Nigeria counts votes in key state election
A woman votes at a polling station during the Anambra State governorship election at Uga Aguata district in south-east Nigeria, on November 6, 2021.
Voters in the restive southeastern Nigerian state of Anambra go to the polls on November 6, 2021, amid a massive police deployment, in a key test of electoral credibility ahead of a presidential race less than 18 months away. More than 30,000 police have been deployed to Anambra, the heart of a region where an outlawed separatist movement has been blamed for a string of attacks on police and election offices. (PIUS UTOMI EKPEI / AFP)
(AFP) - Nigerian electoral officials were tallying results from a local vote on Sunday after a tightly contested race seen as a test-run for national elections to replace President Muhammadu Buhari in early 2023.
Thousands of police and army were dispatched to Anambra state for the election of a local governor, in a year that has seen a string of attacks on official targets blamed on an outlawed separatist group known as the Indigenous People of Biafra (IPOB).
Voting went ahead mostly without major incident on Saturday but technical glitches with face and fingerprint recognition technology caused delays and forced the electoral commission (INEC) to extend voting hours.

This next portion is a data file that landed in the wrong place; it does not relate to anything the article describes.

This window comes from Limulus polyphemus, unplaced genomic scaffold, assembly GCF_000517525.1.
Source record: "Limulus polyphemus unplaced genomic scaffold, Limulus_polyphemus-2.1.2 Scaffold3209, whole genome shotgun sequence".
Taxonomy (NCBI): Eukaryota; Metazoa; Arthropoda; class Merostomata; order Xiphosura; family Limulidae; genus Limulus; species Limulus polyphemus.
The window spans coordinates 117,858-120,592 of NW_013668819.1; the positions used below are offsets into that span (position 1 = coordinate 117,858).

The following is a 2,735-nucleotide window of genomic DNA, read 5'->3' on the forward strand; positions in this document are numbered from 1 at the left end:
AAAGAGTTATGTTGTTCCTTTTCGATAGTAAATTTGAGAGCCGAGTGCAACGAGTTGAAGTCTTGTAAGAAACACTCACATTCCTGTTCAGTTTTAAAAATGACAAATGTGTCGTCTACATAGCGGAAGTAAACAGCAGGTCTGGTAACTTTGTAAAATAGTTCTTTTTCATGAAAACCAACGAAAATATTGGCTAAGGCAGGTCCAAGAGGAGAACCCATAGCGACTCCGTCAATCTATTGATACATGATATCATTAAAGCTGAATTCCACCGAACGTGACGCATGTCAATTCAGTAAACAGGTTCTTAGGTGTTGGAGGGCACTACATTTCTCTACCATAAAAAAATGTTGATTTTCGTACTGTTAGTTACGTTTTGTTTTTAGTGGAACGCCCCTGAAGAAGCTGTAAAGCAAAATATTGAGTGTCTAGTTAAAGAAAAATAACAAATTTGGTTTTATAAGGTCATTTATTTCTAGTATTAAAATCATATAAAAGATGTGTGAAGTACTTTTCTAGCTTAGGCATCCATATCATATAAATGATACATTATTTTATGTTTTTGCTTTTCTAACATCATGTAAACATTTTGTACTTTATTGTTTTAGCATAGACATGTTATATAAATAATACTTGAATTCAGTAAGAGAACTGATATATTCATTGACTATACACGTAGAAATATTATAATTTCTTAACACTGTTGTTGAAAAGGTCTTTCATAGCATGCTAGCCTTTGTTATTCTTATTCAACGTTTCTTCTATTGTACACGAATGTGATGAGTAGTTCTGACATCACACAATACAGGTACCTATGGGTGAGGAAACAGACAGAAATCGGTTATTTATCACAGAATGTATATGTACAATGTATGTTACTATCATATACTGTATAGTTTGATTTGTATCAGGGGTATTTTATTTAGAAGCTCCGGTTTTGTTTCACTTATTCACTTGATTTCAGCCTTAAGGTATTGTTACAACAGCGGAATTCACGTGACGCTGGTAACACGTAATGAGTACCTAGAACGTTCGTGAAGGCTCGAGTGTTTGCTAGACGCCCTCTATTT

"We are getting ready for collection, people are coming from local government areas with their results now," an INEC official said.
Nigeria's elections are often marred by fraud claims and violence, and analysts said the Anambra vote in a complex security situation would measure confidence in INEC’s readiness for the presidential ballot.
IPOB agitates for an independent state for the local Igbo people, a sensitive claim in southeast Nigeria where a unilateral declaration of independence by Igbo army officers in 1967 triggered a three-year civil war.
Africa’s most populous country is also battling heavily armed gangs in its northwest, where so-called bandits are blamed for scores of mass kidnappings for ransom.
The army is also entrenched in a 12-year campaign against jihadists in the country’s northeast.
Anambra's election was a race between former central bank governor Charles Chukwuma Soludo, whose All Progressive Grand Alliance has run the state for years, and the candidates from Buhari’s All Progressives Congress (APC) and main opposition People’s Democratic Party (PDP).
Campaigning was low-key after attacks blamed on IPOB or "unknown gunmen" and several protests by the separatists over the arrest of their leader, who was detained overseas and brought back to Nigeria earlier this year.
The IPOB cancelled a planned sit-in protest last week and urged people to vote.
With political infighting heating up before 2023, Anambra emerged as key battleground.
The ruling APC is looking to consolidate recent gains in the southeast, where it managed to secure two state governments -- one through a defection and the other through a court ruling.
© Agence France-Presse